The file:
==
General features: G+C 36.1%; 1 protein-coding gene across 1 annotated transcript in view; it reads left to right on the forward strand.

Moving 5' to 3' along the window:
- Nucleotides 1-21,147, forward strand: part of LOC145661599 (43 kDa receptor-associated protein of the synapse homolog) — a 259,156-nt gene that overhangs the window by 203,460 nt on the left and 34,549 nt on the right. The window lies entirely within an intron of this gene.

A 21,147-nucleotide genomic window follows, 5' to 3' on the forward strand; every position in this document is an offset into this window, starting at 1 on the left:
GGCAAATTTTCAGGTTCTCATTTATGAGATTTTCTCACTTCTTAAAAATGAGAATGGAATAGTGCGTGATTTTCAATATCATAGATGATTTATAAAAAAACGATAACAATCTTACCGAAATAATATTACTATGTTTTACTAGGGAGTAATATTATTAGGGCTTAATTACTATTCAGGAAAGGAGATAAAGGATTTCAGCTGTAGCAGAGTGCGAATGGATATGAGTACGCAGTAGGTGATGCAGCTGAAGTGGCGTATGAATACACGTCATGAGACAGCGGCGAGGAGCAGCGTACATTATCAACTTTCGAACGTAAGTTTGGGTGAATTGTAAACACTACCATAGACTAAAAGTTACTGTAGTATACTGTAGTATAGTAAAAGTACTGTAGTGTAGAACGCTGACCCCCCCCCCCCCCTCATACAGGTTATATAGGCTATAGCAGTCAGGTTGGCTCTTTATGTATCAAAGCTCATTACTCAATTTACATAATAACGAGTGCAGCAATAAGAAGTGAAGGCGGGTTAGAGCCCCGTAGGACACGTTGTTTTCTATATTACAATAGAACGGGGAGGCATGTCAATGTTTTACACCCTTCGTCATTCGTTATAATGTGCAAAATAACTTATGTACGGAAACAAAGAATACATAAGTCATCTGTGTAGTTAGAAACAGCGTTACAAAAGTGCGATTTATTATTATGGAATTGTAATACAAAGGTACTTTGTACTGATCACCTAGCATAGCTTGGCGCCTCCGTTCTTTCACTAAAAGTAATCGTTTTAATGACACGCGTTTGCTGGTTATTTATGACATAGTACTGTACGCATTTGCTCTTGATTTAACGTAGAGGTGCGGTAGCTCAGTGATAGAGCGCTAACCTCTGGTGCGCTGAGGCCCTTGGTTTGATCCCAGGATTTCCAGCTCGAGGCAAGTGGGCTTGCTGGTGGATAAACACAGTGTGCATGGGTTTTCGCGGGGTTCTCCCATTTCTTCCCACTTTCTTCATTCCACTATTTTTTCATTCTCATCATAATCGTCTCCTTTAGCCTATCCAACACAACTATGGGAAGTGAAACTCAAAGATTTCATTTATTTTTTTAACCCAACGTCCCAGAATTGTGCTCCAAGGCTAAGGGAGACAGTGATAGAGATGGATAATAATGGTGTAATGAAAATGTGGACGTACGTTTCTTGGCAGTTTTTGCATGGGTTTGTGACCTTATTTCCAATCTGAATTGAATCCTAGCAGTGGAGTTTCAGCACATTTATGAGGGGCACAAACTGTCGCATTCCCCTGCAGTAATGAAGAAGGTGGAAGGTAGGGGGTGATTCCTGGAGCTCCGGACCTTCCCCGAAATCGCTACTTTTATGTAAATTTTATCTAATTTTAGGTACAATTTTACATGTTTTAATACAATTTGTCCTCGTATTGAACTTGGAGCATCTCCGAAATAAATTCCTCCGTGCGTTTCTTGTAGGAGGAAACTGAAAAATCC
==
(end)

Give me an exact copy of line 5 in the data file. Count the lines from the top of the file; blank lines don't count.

GGCAAATTTTCAGGTTCTCATTTATGAGATTTTCTCACTTCTTAAAAATGAGAATGGAATAGTGCGTGATTTTCAATATCATAGATGATTTATAAAAAAACGATAACAATCTTACCGAAATAATATTACTATGTTTTACTAGGGAGTAATATTATTAGGGCTTAATTACTATTCAGGAAAGGAGATAAAGGATTTCAGCTGTAGCAGAGTGCGAATGGATATGAGTACGCAGTAGGTGATGCAGCTGAAGTGGCGTATGAATACACGTCATGAGACAGCGGCGAGGAGCAGCGTACATTATCAACTTTCGAACGTAAGTTTGGGTGAATTGTAAACACTACCATAGACTAAAAGTTACTGTAGTATACTGTAGTATAGTAAAAGTACTGTAGTGTAGAACGCTGACCCCCCCCCCCCCCTCATACAGGTTATATAGGCTATAGCAGTCAGGTTGGCTCTTTATGTATCAAAGCTCATTACTCAATTTACATAATAACGAGTGCAGCAATAAGAAGTGAAGGCGGGTTAGAGCCCCGTAGGACACGTTGTTTTCTATATTACAATAGAACGGGGAGGCATGTCAATGTTTTACACCCTTCGTCATTCGTTATAATGTGCAAAATAACTTATGTACGGAAACAAAGAATACATAAGTCATCTGTGTAGTTAGAAACAGCGTTACAAAAGTGCGATTTATTATTATGGAATTGTAATACAAAGGTACTTTGTACTGATCACCTAGCATAGCTTGGCGCCTCCGTTCTTTCACTAAAAGTAATCGTTTTAATGACACGCGTTTGCTGGTTATTTATGACATAGTACTGTACGCATTTGCTCTTGATTTAACGTAGAGGTGCGGTAGCTCAGTGATAGAGCGCTAACCTCTGGTGCGCTGAGGCCCTTGGTTTGATCCCAGGATTTCCAGCTCGAGGCAAGTGGGCTTGCTGGTGGATAAACACAGTGTGCATGGGTTTTCGCGGGGTTCTCCCATTTCTTCCCACTTTCTTCATTCCACTATTTTTTCATTCTCATCATAATCGTCTCCTTTAGCCTATCCAACACAACTATGGGAAGTGAAACTCAAAGATTTCATTTATTTTTTTAACCCAACGTCCCAGAATTGTGCTCCAAGGCTAAGGGAGACAGTGATAGAGATGGATAATAATGGTGTAATGAAAATGTGGACGTACGTTTCTTGGCAGTTTTTGCATGGGTTTGTGACCTTATTTCCAATCTGAATTGAATCCTAGCAGTGGAGTTTCAGCACATTTATGAGGGGCACAAACTGTCGCATTCCCCTGCAGTAATGAAGAAGGTGGAAGGTAGGGGGTGATTCCTGGAGCTCCGGACCTTCCCCGAAATCGCTACTTTTATGTAAATTTTATCTAATTTTAGGTACAATTTTACATGTTTTAATACAATTTGTCCTCGTATTGAACTTGGAGCATCTCCGAAATAAATTCCTCCGTGCGTTTCTTGTAGGAGGAAACTGAAAAATCC